Photos of settlers forcibly
being removed shocked
Israelis in the early 1980s

When Israeli newspapers released photographs in the early 1980s showing Israeli soldiers forcibly removing Jewish settlers from their homes in the illegal settlement of Yamit in the Sinai, they elicited outrage in Israel.


Despite the dismantling of Yamit and all other settlements in the Sinai being a condition of the 1982 Camp David Accords between Israel and Egypt, the violent transfer of Jews by Jews sent shock waves through Israeli society.

 

The Sinai Peninsula's minimal religious or national significance in the Zionist historical narrative coupled with the euphoria created by the prospect of peace eclipsed the dismay that was felt. All the same, Israelis made a mental note of the event and the defiant settlement entered the national consciousness as a symbol of defeat.

 

But Yamit has a place in the Palestinian historical narrative too: an example of thwarted expansion for Israel and a rare case in which international law was applied.

 

“Yamit and the other settlements in the Sinai were there for security reasons, says Khalil Toufakji, a settlements expert at Orient House in Jerusalem who participated in the Oslo talks. “In the end, the peace process led to their destruction.”

 

'Ground Zero'

 

Today, Israel's outposts, many of which have attained the status of bustling towns, are considered one of the most problematic issues standing in the way of a final settlement of the Middle East conflict. Competing national narratives jostle each other at ground zero, where tidy, red-roofed villas and apartment buildings house Israeli settlers on expropriated Palestinian land.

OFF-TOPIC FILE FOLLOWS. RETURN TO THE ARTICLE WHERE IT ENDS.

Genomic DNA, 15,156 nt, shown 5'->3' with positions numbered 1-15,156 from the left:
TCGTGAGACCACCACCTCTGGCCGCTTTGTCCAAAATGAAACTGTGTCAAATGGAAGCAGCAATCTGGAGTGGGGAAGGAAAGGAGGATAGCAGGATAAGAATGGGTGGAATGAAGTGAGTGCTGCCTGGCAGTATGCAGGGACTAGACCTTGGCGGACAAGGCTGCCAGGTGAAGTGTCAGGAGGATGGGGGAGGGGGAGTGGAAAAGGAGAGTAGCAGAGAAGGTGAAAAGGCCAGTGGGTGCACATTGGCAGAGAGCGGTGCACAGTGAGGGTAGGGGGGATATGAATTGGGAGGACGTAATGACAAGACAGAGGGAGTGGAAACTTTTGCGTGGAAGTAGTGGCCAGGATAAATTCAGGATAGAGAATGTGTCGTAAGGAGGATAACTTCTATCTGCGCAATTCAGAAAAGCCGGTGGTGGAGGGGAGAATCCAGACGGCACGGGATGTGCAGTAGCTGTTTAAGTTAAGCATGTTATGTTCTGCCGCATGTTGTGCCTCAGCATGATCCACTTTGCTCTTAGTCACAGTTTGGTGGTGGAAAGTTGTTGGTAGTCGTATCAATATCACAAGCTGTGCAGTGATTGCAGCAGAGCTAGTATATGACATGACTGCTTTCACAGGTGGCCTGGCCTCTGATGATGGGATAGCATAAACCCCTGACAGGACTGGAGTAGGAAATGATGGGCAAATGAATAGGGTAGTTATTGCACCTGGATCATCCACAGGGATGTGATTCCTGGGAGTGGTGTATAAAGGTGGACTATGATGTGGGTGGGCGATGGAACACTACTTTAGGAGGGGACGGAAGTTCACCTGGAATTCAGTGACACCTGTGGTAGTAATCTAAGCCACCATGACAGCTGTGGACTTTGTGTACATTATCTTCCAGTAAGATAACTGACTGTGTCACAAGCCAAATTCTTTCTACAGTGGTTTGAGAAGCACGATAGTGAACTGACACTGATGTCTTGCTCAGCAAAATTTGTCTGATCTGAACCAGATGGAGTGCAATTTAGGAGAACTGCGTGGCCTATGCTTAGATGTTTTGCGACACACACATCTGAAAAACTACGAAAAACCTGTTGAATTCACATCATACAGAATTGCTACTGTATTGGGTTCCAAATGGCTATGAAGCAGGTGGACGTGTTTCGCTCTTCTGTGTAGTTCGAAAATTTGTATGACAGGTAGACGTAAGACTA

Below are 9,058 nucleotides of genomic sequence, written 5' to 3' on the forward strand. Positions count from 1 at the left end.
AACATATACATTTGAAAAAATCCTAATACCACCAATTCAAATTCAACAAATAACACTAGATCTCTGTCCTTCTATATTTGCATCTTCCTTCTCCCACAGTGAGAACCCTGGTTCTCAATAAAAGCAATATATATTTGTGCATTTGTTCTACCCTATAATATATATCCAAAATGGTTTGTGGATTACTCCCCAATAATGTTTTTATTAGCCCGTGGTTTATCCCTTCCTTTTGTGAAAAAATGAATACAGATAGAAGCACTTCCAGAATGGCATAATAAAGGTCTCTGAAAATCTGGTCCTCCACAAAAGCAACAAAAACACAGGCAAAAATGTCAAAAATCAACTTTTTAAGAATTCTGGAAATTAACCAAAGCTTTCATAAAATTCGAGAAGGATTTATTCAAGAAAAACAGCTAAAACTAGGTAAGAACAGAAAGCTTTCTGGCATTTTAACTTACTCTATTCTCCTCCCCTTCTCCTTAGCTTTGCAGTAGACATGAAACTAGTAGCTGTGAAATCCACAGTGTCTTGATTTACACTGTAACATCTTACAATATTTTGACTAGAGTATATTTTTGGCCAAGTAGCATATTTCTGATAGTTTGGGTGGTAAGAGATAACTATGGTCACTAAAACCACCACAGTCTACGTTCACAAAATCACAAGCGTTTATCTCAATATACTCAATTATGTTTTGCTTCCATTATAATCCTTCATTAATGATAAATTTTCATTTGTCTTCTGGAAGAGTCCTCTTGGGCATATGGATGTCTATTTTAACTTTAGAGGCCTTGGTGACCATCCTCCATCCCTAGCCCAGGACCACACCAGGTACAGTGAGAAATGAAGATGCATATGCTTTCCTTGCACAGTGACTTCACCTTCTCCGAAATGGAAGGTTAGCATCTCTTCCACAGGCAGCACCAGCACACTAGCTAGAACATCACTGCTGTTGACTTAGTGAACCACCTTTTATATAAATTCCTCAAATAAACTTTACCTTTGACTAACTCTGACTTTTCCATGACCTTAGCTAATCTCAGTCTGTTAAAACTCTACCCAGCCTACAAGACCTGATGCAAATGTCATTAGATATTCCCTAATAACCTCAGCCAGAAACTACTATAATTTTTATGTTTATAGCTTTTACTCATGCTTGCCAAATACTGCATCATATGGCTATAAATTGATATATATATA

A Jewish settler woman walks through
Havat Gilad, an illegal settlement, before
it was dismantled
“It's quite straightforward,” says Dr Shlomo Swirski, the director of the Budget Analysis Programme at the ADVA Centre which looks at social justice in Israel. “Overfunding the settlements is a form of preferential treatment given by Israel’s governments to settlers in the territories."

 

While the establishment of colonies on land that has been militarily occupied goes against international law, many religious and ultra-nationalist Jews view settlements as an exercise in replanting Jewish communities in the areas they refer to Judea and Samaria, the Biblical names for the territories known as the West Bank and the Gaza Strip.

 

The settlement drive began in 1967 as Israeli politicians rushed to put facts on the ground of the newly-conquered Palestinian territories. Activity boomed in the late 1970s and the early 1990s, on both occasions under current Israeli Prime Minister Sharon.


Sharon led the renewed building of settlements in the territories and the accelerated construction of homes for immigrants from the former Soviet Union, earning a special place in the hearts of the settler lobby.

 

For the Palestinians, settlements are less a part of the narrative of nationhood and more a straightforward tool to exact political concessions and economic benefits from them. Even as the settlements' presence is explained away by Biblical claims to the land, their effects are purely political and economic.

 

Two-track policy: Building housing units
for Israelis while razing Palestinian homes

Their purpose is twofold – a long-term, sophisticated land-grab of areas situated in the West Bank and the provision of security for Israel’s hinterland. Backed by generous government subsidies, settlements have sprouted all over the occupied territories in the past 30 years.